Have The Odds Improved For Tableau?

| About: Tableau Software (DATA)

Summary

Tableau's growth so far.

Looking out to 2020.

Zero margin of safety.

Some time back I penned an article pointing out that Tableau's (NYSE:DATA) market price reflected exuberantly optimistic expectations. When that article was written, Tableau's market capitalization was about $8 billion. As of this writing, the company's market capitalization is roughly $3 billion. Much of the haircut has occurred in the past few days.

After such a precipitous decline it is useful to revisit the company and see if pricing is more rational. Of course, there is now also some additional data available.

Tableau's growth so far

2015 2014 2013 2012 2011
Operating income ($52) $6.3 $3.6 $4.2 $3.9
Cash from operations $136 $89 $37 $14 $13
Click to enlarge

A couple of comments are in order. Although cash from operations has increased at a steady clip it needs to be noted that most of this cash is coming from stock-based compensation - for 2015 stock compensation expense was about $120 million. This is not a discretionary expense - salaries have to be paid (in fact if the stock price suffers the sort of calamitous decline that Tableau's did, more employees might ask for cash based compensation rather than stock).

Regardless, Tableau is not a company from the dot-com bubble. The company has a real and solid product and does have sales. It is currently young and the case can be made that the company needs to focus on generating revenue and profitability will come later. I do not subscribe to this school of thought, however such a case can be made (rationally).

Looking out to 2020 through an optimistic lens

Thus, let's take a look at Tableau's revenue, then estimate how much revenue might grow in the next five years and what margins might look like, and use this to make a judgment call on Tableau's current valuation.

Tableau's 2015 revenue was about $653 million. Let's assume that by 2020 the company has revenue of $3 billion. This is in line with the company's past growth rate (as well as my previous article). Conveniently, this implies the current market price is 1x our expected 2020 revenue.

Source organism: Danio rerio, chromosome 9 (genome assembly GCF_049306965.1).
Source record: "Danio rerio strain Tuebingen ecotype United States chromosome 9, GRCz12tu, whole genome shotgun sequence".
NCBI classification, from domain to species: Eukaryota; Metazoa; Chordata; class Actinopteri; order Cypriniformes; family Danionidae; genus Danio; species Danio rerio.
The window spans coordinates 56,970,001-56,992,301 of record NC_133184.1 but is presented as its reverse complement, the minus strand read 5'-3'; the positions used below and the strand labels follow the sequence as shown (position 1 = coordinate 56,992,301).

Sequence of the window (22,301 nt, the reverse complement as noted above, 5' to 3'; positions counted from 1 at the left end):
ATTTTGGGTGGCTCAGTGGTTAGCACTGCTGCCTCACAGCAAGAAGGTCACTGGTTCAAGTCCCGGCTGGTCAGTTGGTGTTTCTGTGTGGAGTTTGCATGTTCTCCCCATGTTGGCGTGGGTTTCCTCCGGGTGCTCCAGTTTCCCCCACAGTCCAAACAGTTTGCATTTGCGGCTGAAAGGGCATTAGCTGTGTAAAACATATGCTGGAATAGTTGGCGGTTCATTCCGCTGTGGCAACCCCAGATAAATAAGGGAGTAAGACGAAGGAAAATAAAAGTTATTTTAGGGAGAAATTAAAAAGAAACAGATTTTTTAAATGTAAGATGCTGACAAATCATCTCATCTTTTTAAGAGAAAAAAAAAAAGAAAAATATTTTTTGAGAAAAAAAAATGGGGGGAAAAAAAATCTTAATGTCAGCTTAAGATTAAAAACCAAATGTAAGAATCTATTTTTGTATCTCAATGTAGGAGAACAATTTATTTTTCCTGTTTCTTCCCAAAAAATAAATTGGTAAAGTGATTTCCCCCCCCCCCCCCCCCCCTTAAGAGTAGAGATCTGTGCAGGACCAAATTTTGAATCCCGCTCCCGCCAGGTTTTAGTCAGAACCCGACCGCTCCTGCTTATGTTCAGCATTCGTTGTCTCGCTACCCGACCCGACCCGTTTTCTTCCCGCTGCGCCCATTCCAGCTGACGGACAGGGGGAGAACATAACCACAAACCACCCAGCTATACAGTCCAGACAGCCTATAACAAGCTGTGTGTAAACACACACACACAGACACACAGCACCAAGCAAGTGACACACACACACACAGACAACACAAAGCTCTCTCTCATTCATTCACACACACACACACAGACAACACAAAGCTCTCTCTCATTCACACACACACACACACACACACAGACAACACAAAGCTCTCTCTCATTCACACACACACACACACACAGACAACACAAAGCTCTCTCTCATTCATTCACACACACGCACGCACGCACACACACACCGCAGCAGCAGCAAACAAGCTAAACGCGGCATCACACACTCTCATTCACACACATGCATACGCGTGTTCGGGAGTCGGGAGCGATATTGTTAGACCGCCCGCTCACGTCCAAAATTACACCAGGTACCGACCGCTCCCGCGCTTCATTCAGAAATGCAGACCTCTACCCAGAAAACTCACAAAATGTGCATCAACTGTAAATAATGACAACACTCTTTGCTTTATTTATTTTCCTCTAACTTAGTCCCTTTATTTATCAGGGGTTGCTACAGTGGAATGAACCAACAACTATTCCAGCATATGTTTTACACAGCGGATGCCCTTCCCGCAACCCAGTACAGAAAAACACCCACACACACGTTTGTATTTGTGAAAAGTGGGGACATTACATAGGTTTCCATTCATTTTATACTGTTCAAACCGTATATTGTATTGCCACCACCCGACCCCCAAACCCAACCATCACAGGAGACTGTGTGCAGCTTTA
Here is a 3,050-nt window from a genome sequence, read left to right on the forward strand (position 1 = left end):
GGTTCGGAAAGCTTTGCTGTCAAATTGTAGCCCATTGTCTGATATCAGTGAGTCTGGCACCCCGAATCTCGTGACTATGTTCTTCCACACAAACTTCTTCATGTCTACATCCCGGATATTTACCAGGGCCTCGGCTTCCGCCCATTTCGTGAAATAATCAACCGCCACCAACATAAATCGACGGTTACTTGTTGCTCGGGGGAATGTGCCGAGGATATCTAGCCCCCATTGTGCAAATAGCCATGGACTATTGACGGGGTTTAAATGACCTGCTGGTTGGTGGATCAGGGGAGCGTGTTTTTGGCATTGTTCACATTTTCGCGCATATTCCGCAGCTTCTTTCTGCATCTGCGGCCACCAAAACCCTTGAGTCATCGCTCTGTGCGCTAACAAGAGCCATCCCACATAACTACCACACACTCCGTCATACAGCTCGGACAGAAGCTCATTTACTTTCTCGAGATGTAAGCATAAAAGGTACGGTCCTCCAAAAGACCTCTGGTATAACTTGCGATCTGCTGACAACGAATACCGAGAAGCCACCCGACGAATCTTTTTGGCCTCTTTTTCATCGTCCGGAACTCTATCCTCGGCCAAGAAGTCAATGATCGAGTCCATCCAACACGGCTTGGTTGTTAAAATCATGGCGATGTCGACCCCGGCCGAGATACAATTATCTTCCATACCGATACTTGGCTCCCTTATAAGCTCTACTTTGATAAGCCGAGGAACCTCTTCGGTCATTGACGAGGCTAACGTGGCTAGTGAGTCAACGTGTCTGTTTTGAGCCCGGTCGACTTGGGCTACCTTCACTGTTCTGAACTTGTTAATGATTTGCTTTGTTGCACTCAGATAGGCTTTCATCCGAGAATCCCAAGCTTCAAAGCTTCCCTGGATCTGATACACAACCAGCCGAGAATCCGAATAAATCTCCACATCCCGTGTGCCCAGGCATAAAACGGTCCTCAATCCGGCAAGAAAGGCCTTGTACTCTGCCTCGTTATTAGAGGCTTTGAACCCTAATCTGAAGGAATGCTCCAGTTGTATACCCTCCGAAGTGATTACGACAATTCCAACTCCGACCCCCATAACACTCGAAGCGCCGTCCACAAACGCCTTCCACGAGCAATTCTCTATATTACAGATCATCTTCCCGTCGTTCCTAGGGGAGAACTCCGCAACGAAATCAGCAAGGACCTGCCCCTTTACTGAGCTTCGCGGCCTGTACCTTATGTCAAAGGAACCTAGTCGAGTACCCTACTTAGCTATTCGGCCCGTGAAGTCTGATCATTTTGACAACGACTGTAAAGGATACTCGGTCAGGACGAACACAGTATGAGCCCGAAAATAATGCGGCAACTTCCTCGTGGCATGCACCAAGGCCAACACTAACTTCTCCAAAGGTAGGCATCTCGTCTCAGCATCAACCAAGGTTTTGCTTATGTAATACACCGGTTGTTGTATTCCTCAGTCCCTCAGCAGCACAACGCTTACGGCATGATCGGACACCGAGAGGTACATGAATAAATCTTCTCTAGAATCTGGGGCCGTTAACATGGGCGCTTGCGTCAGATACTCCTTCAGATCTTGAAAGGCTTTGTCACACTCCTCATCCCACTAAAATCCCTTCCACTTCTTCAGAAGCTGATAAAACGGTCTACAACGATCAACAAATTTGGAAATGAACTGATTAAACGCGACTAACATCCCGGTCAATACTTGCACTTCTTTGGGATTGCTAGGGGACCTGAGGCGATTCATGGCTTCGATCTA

Now the important question is what sort of margins would it be reasonable to expect the company to make in 2020? I hope the reader will agree that if the company is unprofitable in 2020 (with revenue of $3 billion), then there is a good possibility that the company's business model is broken.

In my opinion, it is reasonable to expect a software company to have earnings margins in the 10%-20% range, with the upper end reserved for very dominant products with limited competition and a vice like control of market share.

Tableau competes with heavyweights like Microsoft, SAP (NYSE:SAP), Oracle (NASDAQ:ORCL), IBM (NYSE:IBM) and the SAS institute. In fact, Tableau is pitched as an "Excel killer." The point is that expecting 20% margins would appear to be overly optimistic (on top of the assumption that growth will continue at the same blistering rate as the past but off a much larger base).

Thus, an investor looking for a modicum of a margin of safety should probably assume a 10% margin. Note that this may still be too optimistic and even if it is not, it is built on rather optimistic assumptions about revenue growth.

Regardless, with a 10% margin and our $3 billion revenue assumption, purchasing Tableau at current prices is equivalent to purchasing a business that in 2020 might yield a 10% return on the original investment (made in 2016).

Margin of safety

Perhaps the most positive thing that can be said about Tableau's current market price is that it doesn't appear to be particularly irrational. However, even at these prices a number of good things need to happen for it to turn out to merely be a satisfactory investment.

Consequently, I reiterate the opinion from my original article - at current prices the company is still a speculative play/gamble. However, the odds on this lottery ticket have improved significantly in light of the current decline.

Disclosure: I/we have no positions in any stocks mentioned, and no plans to initiate any positions within the next 72 hours.

I wrote this article myself, and it expresses my own opinions. I am not receiving compensation for it (other than from Seeking Alpha). I have no business relationship with any company whose stock is mentioned in this article.